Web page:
Forest industry looks now to salvage operations

Friday 31 Jan 2020

 
The Australian Forest Products Association (AFPA) has warned politicians and policy makers that bushfires had caused "unprecedented" damage to the industry through impacts on native forest and plantation timber stocks. AFPA said there was a "narrow window of opportunity" before burnt timbers degraded and requested funding to support salvage harvesting operations after this summer's bushfires and to conduct fuel load reduction measures (both mechanical and by prescribed burning) across the country.

"Subject to environmental considerations, state governments should support salvaging timber from all burnt forests to clear roads, minimise fuel loads and allow greater flexibility for meeting timber supply requirements," AFPA said.

Australian National University Fenner School of Environment professor David Lindenmayer said logging in forests after fire harmed flora and fauna by removing tree hollow habitat for animals, damaged soil from trucks and equipment, and caused flow-on effects to waterways.

"It has a massive impact on soil, on birds and possums and gliders, and on large old trees. On a whole bunch of things. The forest's recovery is impaired by 80 to 180 years, so it's a massive setback," Professor Lindenmayer said.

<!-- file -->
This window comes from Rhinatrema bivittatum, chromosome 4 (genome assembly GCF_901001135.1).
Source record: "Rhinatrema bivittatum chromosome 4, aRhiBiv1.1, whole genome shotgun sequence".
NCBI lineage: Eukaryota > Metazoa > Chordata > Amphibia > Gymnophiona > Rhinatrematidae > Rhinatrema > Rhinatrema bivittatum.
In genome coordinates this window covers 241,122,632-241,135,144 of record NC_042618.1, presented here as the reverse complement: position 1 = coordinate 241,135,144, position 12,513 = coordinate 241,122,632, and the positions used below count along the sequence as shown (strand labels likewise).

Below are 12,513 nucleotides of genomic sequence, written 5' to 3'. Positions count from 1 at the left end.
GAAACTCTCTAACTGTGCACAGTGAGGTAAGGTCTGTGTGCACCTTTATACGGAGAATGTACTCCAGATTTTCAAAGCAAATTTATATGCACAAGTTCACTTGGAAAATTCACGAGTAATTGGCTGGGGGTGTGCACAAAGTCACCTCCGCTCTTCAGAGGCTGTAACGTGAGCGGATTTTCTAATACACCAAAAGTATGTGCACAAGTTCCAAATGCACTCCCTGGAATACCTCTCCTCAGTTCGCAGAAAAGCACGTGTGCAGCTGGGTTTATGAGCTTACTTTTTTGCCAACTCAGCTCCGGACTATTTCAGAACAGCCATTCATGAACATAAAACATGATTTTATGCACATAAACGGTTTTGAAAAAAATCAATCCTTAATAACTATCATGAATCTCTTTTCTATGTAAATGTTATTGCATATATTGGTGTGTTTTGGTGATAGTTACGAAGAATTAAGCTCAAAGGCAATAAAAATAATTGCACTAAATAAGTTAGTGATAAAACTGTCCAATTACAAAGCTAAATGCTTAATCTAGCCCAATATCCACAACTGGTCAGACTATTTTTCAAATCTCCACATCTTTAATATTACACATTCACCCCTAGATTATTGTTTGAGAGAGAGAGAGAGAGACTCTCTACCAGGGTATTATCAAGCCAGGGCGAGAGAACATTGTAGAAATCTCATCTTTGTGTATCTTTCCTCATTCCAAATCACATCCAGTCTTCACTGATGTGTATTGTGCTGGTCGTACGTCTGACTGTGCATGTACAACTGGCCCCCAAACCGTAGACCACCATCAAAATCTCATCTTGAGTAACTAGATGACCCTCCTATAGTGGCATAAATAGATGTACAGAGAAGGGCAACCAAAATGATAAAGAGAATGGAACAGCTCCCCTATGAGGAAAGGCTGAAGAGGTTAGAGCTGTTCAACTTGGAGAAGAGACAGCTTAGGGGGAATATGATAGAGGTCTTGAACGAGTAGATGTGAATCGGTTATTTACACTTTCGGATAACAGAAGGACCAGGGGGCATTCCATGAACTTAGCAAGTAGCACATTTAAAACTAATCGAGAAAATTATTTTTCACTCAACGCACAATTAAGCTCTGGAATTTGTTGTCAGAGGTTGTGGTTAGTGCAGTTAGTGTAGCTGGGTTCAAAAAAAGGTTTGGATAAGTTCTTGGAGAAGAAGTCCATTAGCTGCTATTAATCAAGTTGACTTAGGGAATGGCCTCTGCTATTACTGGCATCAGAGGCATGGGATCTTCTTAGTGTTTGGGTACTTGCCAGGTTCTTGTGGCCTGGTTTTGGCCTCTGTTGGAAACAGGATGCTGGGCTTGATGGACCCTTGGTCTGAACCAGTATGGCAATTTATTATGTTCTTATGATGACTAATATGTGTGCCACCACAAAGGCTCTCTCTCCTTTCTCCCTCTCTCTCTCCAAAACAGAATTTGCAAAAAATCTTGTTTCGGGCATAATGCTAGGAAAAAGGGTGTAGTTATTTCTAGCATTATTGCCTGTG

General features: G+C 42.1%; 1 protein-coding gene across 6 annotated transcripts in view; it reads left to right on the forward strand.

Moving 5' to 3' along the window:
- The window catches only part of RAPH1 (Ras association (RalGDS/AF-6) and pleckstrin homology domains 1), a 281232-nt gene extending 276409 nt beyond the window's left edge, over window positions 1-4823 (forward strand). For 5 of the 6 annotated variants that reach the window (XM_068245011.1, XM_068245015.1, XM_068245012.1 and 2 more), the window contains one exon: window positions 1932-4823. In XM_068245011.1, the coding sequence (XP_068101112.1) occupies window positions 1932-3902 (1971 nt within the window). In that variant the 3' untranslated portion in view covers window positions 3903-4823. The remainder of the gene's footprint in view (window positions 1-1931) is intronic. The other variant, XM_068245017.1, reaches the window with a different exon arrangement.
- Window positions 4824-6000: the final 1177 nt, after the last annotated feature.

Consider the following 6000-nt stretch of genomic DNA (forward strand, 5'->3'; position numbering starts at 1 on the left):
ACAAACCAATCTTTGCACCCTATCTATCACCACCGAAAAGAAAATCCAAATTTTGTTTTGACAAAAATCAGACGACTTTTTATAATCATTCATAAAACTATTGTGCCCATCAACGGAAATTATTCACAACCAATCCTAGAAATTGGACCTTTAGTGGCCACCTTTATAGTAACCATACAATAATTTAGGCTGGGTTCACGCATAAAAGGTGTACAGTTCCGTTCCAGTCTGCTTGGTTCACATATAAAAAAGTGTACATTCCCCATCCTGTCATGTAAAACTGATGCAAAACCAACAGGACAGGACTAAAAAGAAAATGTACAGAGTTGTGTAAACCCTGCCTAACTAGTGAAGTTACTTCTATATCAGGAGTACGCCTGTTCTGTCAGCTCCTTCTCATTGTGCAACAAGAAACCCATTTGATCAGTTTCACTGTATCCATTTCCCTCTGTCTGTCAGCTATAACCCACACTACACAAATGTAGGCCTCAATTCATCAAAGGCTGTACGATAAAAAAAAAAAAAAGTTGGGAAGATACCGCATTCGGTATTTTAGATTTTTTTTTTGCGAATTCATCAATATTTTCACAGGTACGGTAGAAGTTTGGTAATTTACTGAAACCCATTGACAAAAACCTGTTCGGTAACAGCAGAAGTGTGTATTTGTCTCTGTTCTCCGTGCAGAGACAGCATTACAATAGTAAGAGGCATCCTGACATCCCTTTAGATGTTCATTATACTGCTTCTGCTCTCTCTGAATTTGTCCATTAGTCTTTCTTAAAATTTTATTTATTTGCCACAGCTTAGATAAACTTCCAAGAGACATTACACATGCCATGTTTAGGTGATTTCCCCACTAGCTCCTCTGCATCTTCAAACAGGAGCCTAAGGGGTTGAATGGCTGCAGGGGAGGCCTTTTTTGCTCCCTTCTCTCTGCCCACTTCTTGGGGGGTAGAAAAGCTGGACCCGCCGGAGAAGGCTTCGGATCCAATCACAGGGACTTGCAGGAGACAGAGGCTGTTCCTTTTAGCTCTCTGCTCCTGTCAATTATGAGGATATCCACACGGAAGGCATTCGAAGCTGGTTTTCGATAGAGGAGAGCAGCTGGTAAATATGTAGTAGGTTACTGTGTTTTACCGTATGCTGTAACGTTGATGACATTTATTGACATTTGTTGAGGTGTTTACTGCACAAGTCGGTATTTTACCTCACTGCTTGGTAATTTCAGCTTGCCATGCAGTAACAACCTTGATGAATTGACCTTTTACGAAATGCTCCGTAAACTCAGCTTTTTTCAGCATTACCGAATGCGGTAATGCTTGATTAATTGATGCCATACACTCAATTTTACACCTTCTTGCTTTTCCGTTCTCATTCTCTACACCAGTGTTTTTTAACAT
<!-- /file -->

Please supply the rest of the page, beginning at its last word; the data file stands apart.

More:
Former logging contractor Michael McKinnell, who worked for VicForests until 2018, questioned the logic of calls to expand industry access to forests. He said while logging after fire made economic sense for certain types of timber, particularly ash which doesn't survive being burnt, it wasn't warranted in mixed species forest which predominates in major fire grounds of East Gippsland and south-east NSW.

"University of Melbourne Professor of forestry Rod Keenan said under current regulations, with logging restricted to state forests, salvage logging could be managed to minimise the environmental impacts. "There are ways to do salvage logging that doesn't impact more broadly on the environment," Professor Keenan said.

"You wouldn't expect to see logging across large areas, that's not what is happening now anyway. The timber industry is only focused on a relatively small part of the landscape." Professor Keenan said after the 2009 Black Saturday bushfires in Victoria salvage logging was conducted on 10,000 hectares, out of a total of 400,000 hectares that was burnt.

AFPA chief executive Ross Hampton said it was common practice to harvest burnt and damaged trees from fire grounds for processing in sawmills.

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Source: Sydney Morning Herald, Australian Forest Products Association



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